“Government is not reason; it is not eloquent; it is force. Like fire, it is a dangerous servant and a fearful master.” – George Washington
An old friend posted this question on facebook last night (and by “old” I mean “a friend for a long time” not “a friend who is old”). It’s a question that has been posed many times and many people have attempted answers. Here are my thoughts.
First, the imagery of the question puts us outside the meaning of elections. One thinks of Jesus actually voting? (Thus my original comment to the facebook post was “the King needn’t vote in the elections of men”.) It gives one the impression of the Lord choosing a leader to rule over us, which misses the point.
While true that there is no authority except what God has established (see Romans 13), viewing elections through the lens of “someone to rule over us” leads us to two basic problems. The first, which is easily dismissed, is that it allows us to conflate sovereignty, will, and outcomes. Those who support the eventual winner say silly things like “he won, therefore this is God’s will”. Yes, and Hitler won an election too. For that matter, the opposition party wins about half of the elections in this country – will that same logic apply then? No, God has allowed the children of men to mistreat each other without wishing them to do so – we are free, not automatons, but we are also fallen and corrupt.
This leads us to the second difficulty posed by the “someone to rule over us” viewpoint of elections – it makes the government an abstraction beyond ourselves. But we live in a democracy, so the government is us. Elections are not so much about choosing someone to rule over us, they are about how we shall rule over each other. This is, to my mind, a key distinction.
Who would Jesus vote for? No, the question should be “how would Jesus have us treat each other through the rule of democratic government?” After this, the answers begin to emerge – for Jesus had much to say about how we should treat each other.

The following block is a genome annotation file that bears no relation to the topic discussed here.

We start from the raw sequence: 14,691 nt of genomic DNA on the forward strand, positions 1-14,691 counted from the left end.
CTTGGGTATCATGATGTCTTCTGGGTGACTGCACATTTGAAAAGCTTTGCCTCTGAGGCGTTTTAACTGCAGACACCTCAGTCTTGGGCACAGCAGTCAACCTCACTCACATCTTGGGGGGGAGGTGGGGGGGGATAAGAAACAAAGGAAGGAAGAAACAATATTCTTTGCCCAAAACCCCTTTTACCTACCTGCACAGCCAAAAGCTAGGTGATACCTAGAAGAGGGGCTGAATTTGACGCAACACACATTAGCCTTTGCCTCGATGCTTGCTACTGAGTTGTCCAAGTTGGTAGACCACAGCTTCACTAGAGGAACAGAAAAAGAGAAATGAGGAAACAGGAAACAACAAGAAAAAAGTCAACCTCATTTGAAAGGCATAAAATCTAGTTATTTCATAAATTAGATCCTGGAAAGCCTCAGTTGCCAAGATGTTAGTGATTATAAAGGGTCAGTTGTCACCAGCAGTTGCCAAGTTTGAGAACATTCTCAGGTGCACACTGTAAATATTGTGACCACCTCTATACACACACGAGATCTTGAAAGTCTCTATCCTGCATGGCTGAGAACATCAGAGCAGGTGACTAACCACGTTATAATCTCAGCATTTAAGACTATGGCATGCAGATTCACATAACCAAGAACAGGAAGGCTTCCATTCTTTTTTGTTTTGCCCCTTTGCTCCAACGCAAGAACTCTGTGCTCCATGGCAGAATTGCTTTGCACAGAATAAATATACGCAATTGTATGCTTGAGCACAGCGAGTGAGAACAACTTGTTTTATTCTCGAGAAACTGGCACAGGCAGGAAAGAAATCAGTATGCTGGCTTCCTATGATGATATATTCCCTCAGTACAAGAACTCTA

The entire law is summed up in a single command: “Love your neighbor as yourself.”If you keep on biting and devouring each other, watch out or you will be destroyed by each other. – Gal 5:14-15
How should we treat each other? Love your neighbor as yourself. Do unto your neighbor as you would have then do unto you. But don’t, I repeat don’t bite and devour each other (oh boy).
Do you want me to help you when someone threatens to kill you? If so, then help me when they threaten to kill me. (Even if I’m pre-born.)
Do you want me to take your wages away from you and give it to someone else? If not, then don’t take my wages away and give them to someone else.
Do you want me to help you when you are poor and in need? Then help me when I am poor and in need … and you don’t need the government to do this – you help me.
Do you want me to take your wages and determine how to make benevolent use of them (even if you disagree with my definitions of benevolence)? If not, then don’t take my wages to address your social justice causes. God has seen fit to entrust each of us with our talents, our abilities, our jobs, and our possessions – and has seen fit to allow each of us to use them for the benefit of mankind; and we will answer to Him for failure to do so. We go too far when we think ourselves wiser than the Creator, better able to make decisions for our neighbors. We go to far when we make ourselves their masters.
Did any of the candidates in the election meet these criteria? Not really. Ron Paul would have, but not the others. Furthermore, you never really know what will happen once a candidate gets into office. He may have campaigned on conservative principles, but in the end decided to plunder your wages and give billions to the banking class (sound familiar?).
So what shall we do? Well, we do the best we can. We start by talking about issues of justice in governance (thus my writing of this blog). We start a conversation with our neighbors about how government has become nothing more than a tool by which men bite and devour their neighbors.
And then, when we vote, we do the best we can. Do we choose the lesser of two evils? Are we even able to determine that? (I suggest that in the short term we are, but in the long term it is beyond our grasp – and the greater of two evils in the near term might actually work out better in the long run.) Do we choose a protest vote? Also a plausible option. Do we cast aside all decency and buy into the system of fear and corruption and use the system to plunder our neighbors before they plunder us? No, we don’t do that … at least we shouldn’t.